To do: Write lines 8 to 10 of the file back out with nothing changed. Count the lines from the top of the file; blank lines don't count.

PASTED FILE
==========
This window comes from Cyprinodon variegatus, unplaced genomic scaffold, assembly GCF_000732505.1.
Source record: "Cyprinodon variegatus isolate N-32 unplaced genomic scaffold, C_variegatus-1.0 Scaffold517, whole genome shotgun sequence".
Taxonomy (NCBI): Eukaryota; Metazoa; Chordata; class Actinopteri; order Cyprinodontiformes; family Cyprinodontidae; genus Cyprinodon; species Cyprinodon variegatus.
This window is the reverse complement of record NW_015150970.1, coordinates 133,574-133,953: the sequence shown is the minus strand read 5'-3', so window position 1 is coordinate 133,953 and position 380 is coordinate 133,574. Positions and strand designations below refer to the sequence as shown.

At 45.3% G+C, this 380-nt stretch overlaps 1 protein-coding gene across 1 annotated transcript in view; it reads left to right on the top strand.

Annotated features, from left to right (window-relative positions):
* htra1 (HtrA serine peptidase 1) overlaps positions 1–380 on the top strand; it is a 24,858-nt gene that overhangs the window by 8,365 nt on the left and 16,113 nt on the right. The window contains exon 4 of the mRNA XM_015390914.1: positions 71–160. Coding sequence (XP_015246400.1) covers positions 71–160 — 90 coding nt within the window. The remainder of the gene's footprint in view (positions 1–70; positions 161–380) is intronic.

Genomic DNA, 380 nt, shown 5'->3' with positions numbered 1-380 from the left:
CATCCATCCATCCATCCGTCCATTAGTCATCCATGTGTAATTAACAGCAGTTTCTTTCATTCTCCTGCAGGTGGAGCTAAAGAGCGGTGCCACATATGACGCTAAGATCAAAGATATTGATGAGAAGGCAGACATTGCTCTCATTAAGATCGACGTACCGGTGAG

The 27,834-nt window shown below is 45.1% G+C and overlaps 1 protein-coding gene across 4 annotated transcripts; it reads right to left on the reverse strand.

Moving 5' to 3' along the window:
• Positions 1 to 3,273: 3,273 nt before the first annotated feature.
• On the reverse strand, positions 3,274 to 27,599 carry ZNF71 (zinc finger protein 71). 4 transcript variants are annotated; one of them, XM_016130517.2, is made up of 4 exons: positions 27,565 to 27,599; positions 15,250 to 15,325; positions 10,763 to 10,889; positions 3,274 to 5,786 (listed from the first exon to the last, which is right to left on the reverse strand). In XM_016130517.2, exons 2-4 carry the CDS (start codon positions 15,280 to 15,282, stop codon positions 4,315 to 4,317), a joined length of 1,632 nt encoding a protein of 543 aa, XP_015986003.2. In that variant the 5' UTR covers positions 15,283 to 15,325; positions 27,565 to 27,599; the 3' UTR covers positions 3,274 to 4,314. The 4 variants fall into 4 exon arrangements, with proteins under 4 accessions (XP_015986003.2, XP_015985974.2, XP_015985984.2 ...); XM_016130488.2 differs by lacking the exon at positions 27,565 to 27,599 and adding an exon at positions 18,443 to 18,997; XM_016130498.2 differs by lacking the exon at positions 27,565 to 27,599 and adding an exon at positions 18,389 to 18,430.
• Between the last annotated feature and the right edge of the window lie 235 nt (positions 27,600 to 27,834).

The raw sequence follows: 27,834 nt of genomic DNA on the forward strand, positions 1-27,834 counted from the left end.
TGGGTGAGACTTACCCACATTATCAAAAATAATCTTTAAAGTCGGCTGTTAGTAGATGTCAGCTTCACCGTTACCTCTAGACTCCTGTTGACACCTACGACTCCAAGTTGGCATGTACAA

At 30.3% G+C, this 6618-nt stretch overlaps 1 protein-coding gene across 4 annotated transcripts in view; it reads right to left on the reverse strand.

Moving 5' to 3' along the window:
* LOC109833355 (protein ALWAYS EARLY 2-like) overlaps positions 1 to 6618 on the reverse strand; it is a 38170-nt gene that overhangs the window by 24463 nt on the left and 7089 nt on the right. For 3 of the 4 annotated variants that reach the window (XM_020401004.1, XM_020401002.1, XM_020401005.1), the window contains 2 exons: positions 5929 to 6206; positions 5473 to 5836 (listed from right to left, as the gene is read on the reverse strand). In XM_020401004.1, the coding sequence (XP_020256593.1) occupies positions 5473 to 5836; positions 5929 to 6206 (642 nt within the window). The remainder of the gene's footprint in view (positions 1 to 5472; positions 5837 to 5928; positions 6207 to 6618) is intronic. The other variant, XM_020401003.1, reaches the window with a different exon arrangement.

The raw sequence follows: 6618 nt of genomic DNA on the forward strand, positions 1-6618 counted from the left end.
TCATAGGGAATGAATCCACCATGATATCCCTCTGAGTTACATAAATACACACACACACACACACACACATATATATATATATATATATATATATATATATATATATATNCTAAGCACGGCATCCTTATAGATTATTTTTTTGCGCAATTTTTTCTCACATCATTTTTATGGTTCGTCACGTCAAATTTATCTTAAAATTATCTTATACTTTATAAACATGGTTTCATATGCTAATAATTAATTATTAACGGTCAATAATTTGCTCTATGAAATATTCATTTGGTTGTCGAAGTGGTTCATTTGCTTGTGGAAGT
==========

Genomic DNA, 380 nt, shown 5'->3' with positions numbered 1-380 from the left:
CATCCATCCATCCATCCGTCCATTAGTCATCCATGTGTAATTAACAGCAGTTTCTTTCATTCTCCTGCAGGTGGAGCTAAAGAGCGGTGCCACATATGACGCTAAGATCAAAGATATTGATGAGAAGGCAGACATTGCTCTCATTAAGATCGACGTACCGGTGAG

The 27,834-nt window shown below is 45.1% G+C and overlaps 1 protein-coding gene across 4 annotated transcripts; it reads right to left on the reverse strand.